High renin levels may be a biomarker for worse outcomes in hospitalized patients with acute kidney injury (AKI), investigators reported at Kidney Week 2020 Reimagined, a virtual meeting sponsored by the American Society of Nephrology.

Victor M. Ortiz-Soriano, MD, of the University of Kentucky in Lexington, and colleagues analyzed data from blood samples obtained from critically ill patients in the KLAKI (Klotho and Acute Kidney Injury) study and patients undergoing cardiac surgery in the TRIBE-AKI (Translational Research Investigating Biomarker Endpoints in Acute Kidney Injury) study.

In the KLAKI study, renin levels were significantly higher among those who developed AKI than those who did not: median 67.9 vs 22.2 pg/mL (P <.001), Dr Ortiz-Soriano and colleagues reported. Similarly, among the cardiac surgery patients in the TRIBE-AKI study, the investigators observed significantly higher renin levels in patients with than without AKI: 157.9 vs 68.9 pg/mL on perioperative day 1 (P =.003).

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In adjusted models, higher renin levels independently associated with 38% increased odds of in-hospital mortality for every 1-unit increase in renin. Likewise, patients with the highest tertile of renin had 3.4-fold higher odds of death compared with those with the lowest tertile.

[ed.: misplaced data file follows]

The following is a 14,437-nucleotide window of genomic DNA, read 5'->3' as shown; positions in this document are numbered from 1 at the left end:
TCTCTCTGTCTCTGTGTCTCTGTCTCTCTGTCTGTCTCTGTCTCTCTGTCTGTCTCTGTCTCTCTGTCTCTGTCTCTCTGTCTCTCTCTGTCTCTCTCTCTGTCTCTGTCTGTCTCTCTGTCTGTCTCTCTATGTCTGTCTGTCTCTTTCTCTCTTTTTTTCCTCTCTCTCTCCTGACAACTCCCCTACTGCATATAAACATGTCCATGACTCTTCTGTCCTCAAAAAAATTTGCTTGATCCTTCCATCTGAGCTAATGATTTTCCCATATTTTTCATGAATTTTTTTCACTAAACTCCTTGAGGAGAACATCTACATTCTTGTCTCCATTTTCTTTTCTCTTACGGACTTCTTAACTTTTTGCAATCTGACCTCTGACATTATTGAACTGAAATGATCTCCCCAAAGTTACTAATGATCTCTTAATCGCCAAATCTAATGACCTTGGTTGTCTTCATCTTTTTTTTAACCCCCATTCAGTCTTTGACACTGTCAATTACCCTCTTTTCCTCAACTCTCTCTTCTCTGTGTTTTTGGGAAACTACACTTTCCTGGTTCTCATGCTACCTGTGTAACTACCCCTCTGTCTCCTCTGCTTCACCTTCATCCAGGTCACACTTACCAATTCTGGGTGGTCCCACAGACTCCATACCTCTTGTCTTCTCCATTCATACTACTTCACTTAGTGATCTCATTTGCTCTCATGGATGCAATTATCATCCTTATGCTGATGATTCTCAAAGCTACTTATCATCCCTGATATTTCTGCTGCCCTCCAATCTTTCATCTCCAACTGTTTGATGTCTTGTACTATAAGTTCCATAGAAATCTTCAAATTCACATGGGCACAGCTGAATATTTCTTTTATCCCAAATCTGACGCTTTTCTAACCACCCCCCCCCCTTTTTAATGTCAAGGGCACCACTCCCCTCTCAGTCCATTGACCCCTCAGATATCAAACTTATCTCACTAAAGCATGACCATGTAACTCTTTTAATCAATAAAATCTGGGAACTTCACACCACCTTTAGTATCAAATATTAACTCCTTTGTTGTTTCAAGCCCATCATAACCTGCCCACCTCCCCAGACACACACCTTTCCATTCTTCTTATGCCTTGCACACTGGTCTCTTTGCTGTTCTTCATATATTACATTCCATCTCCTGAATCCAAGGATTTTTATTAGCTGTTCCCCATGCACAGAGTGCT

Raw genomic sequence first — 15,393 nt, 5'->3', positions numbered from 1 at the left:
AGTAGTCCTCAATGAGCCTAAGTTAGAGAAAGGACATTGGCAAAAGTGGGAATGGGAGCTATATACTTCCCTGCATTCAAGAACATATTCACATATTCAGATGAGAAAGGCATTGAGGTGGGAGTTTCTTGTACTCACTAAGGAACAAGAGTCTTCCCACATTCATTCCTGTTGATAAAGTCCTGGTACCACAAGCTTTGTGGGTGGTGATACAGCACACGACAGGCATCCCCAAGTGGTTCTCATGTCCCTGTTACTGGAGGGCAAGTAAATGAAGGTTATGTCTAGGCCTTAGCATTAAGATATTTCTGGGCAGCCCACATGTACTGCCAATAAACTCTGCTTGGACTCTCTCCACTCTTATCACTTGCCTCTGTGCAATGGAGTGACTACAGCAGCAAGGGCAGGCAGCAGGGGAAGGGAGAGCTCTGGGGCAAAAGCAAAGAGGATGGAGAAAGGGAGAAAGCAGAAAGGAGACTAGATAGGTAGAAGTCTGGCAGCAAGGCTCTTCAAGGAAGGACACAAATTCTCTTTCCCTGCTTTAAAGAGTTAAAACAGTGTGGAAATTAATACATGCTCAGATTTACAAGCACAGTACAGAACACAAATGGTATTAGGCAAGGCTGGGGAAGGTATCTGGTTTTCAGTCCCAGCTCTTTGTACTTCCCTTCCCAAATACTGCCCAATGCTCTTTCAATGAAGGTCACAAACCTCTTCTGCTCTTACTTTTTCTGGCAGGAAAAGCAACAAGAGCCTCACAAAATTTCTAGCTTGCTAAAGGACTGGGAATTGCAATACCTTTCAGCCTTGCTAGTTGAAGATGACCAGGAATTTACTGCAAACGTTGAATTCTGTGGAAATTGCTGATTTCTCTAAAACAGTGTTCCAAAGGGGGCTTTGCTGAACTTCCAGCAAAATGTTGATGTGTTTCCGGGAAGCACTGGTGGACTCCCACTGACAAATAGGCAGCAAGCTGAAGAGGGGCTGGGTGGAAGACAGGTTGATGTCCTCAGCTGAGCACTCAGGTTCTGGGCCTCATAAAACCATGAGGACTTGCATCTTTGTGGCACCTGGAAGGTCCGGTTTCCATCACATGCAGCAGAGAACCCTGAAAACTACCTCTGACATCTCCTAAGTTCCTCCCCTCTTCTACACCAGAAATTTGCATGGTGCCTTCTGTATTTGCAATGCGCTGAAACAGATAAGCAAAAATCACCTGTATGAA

Furthermore, every 1-unit increase in renin increased the risk of major adverse kidney events (MAKE; a composite of death, need for renal replacement therapy, or inability to recover more than 75% of baseline estimated glomerular filtration rate) by 24%.

“Renin levels associate with hospital mortality and MAKE in critically ill patients and therefore its utility in risk-stratification should be further explored in this vulnerable population,” Dr Ortiz-Soriano’s team concluded.


Ortiz-Soriano VM, Gianella F, Flannery A, et al. Renin levels are higher in patients with AKI and associate with mortality and major adverse kidney events. Presented at: Kidney Week 2020 Reimagined, October 19-25, 2020. Poster PO0064.